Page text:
Segalowitz’s (2010) L2 speech production framework may be the most comprehensive interpretation for factors that could possibly influence L2 speech output drawing from cognitive (i.e., cognitive fluency, cognitive experiences), affective (i.e., motivation to communicate), and social dimensions. According to the framework, cognitive perceptual processing systems, motivation to communicate, interactive social contexts, and fluency-related perceptual and cognitive experiences are the four prominent components contributing to learners’ L2 speech production (see Segalowitz, 2010, for details), which are presented in some detail below.
Cognitive Processing System and Cognitive Dimensions of Speech Production
Cognitive perceptual processing systems in Segalowitz’s (2010) L2 speech production framework are basically an integration of Levelt’s (1989) and de Bot’s (1992) speech production models, showing that the production of overt speech involves planning, encoding, and articulation procedures (see Segalowitz, 2010). According to Segalowitz (2010), cognitive processing systems could directly influence individuals’ L2 speech production. Such a position resonates with previous studies suggesting that L2 speech production can be subject to influences of cognitive factors such as working memory, speech planning, and cognitive fluency (e.g., Kahng, 2014; Cho, 2018; Li and Fu, 2018). Cognitive fluency, as a major indicator of any cognitive processing system, refers to “the efficiency of operation of the underlying processes responsible for the production of utterances” (Segalowitz, 2010, p. 52). Limited research on cognitive fluency has attempted to operationalize it through measures of lexical access/retrieval speed, processing stability, attention flexibility, articulation speed, and sentence building speed (see, e.g., De Jong et al., 2013; Segalowitz, 2010).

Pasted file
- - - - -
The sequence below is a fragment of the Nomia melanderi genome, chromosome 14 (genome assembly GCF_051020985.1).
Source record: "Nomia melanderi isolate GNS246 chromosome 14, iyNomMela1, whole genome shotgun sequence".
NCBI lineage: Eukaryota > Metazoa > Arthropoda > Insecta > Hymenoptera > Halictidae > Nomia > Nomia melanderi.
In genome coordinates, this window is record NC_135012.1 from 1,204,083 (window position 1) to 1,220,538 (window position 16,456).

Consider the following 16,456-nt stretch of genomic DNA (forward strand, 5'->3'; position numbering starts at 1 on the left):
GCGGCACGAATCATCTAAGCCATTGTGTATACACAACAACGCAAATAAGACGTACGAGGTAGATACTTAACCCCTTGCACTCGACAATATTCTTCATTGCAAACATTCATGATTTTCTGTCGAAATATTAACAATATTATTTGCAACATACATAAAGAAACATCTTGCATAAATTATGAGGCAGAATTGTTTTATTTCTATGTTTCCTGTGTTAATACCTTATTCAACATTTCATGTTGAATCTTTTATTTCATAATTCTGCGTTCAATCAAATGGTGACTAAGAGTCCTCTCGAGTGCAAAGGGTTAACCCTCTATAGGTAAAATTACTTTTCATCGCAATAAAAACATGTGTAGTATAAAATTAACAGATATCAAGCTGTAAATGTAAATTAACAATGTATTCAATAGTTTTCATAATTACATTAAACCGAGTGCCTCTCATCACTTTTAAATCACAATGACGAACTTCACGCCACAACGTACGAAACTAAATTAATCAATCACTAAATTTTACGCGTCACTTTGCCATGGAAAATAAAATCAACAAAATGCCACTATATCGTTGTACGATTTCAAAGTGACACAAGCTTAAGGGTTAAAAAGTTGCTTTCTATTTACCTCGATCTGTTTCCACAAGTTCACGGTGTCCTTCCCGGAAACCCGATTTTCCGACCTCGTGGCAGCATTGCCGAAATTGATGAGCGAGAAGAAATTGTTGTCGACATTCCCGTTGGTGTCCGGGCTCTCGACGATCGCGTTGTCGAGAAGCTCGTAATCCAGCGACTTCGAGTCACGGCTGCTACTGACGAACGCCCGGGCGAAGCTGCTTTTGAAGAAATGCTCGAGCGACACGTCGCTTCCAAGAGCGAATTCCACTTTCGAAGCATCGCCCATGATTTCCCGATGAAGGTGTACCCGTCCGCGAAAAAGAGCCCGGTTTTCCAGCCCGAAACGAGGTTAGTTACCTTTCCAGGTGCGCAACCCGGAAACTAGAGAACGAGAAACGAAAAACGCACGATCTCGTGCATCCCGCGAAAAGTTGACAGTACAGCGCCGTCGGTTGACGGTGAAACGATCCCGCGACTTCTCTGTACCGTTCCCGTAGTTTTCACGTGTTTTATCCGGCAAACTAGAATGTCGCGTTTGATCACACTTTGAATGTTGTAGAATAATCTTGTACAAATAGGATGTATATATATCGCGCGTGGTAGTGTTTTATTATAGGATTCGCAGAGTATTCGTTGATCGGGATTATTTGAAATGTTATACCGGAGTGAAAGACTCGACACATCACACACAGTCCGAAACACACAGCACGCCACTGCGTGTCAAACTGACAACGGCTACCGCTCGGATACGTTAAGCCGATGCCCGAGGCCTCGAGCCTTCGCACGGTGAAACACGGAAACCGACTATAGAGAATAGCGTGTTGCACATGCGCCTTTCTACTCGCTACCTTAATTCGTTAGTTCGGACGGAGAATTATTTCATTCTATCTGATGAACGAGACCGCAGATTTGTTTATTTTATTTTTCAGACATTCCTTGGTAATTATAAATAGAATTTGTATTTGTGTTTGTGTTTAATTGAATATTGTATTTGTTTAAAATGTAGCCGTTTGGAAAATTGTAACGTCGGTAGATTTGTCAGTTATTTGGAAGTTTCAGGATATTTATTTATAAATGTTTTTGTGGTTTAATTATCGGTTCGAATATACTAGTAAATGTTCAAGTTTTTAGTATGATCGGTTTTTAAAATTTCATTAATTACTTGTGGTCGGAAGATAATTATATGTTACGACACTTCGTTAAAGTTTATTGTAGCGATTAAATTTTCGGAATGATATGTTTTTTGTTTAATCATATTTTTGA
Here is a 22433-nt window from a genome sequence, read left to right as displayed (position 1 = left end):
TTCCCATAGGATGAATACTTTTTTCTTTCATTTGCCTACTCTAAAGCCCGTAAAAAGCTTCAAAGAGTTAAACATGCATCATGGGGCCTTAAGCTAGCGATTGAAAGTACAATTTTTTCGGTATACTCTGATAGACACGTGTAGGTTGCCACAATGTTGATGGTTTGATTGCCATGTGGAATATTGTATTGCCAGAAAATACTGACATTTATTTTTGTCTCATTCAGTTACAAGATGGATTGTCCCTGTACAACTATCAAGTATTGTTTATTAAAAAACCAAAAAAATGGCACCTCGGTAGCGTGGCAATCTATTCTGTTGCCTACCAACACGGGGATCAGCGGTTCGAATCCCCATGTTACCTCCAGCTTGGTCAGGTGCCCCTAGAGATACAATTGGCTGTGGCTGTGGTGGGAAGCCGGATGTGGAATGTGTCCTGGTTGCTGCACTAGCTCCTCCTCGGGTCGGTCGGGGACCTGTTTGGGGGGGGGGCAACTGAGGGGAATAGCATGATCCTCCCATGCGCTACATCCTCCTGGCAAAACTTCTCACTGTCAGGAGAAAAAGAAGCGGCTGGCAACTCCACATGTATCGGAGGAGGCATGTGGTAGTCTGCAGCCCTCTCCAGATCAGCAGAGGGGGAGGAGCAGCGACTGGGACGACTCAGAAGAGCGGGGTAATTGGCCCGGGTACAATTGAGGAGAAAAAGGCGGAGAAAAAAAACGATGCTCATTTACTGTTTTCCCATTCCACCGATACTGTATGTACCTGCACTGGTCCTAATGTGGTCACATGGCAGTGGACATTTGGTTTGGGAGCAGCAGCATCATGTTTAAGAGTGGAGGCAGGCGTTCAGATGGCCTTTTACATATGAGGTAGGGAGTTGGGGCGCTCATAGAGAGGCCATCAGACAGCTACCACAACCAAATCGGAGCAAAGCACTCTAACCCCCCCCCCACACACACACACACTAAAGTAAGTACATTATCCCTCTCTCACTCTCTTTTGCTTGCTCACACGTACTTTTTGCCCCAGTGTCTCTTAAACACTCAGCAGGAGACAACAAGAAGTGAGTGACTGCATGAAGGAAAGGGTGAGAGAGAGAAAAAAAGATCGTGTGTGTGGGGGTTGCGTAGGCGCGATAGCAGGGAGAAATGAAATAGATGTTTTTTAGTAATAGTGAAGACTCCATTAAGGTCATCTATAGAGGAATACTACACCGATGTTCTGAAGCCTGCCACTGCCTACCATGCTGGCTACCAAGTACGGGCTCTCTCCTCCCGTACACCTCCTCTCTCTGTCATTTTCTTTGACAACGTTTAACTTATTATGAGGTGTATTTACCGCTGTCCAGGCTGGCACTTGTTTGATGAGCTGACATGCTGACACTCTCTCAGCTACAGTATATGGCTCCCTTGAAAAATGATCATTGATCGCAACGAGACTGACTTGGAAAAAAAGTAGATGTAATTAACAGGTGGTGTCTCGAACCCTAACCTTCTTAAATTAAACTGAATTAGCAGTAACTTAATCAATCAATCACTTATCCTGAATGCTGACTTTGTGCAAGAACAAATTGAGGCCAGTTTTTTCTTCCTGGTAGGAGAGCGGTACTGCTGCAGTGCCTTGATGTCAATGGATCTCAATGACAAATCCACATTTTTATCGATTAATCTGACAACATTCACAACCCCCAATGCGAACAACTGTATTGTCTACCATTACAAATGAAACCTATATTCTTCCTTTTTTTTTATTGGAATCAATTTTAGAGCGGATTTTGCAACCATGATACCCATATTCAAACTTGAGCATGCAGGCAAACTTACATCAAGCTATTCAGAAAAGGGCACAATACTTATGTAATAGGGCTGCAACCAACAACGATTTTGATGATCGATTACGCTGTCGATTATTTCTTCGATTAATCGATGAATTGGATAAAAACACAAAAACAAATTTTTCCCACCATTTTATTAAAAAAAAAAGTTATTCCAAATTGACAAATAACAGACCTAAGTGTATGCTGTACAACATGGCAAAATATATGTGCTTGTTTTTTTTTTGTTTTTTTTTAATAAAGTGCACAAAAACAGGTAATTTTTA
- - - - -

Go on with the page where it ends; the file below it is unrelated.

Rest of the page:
Apart from the pioneering investigation into cognitive fluency (Kahng, 2014), how other cognitive factors such as learning styles and strategies could possibly influence multilinguals’ L2 speech performance and production ability development still remains under-researched despite the importance of learning styles and strategies that has been acknowledged in the L2 literature. Previous research on the role of learning styles has documented conflicting results, showing either positive or negative influences of different learning styles on L2 learning. For instance, Bailey et al. (2000) study of 100 university L2 learners revealed that kinesthetic style was negatively correlated with L2 achievement despite that kinesthetic style has been consistently suggested as a preferred learning style among students (e.g., Isemonger and Sheppard, 2003; Sun and Teng, 2017). Kim and Kim’s (2014) study of 2,682 Korean L2 English learners found that visual style was not only positively correlated with L2 proficiency but also the most influential variable in affecting learners’ L2 advancement. With regard to learning strategies, a growing body of research showed positive effects of learning strategies on learners’ self-efficacy, L2 proficiency, and learning outcomes. For example, Forbes and Fisher (2018) examined five advanced L2 French teenager learners and found that metacognitive strategies could enhance learners’ confidence and proficiency in speaking. Teng and Zhang’s (2018) study of 512 L2 English learners’ motivational regulation strategies revealed that such strategies could both directly and indirectly (mediated through cognitive and metacognitive strategies) contribute to L2 writing production performance.
In addition to the above cognitive dimensions pertaining to speech production, age of acquisition is another critical factor that has been broadly examined for its impact on L2 learning, development, and attainment (Hartshorne et al., 2018). To be specific, age of acquisition has been tightly associated with L2 speech perception and production. For instance, it was suggested that early L2 learners, compared with late L2 learners, tend to be more native-like at grammatical, lexical, phonological, and prosodic levels (Archila-Suerte et al., 2015; Saito, 2015). Overall, the effect of age on acquisition has been widely evidenced in the fact that late L2 learners “appear to be less successful in acquiring a L2,” at least at phonetic and phonological levels (Lahmann et al., 2016, p. 357).
Motivation to Communicate and Affective Dimensions of Speech Production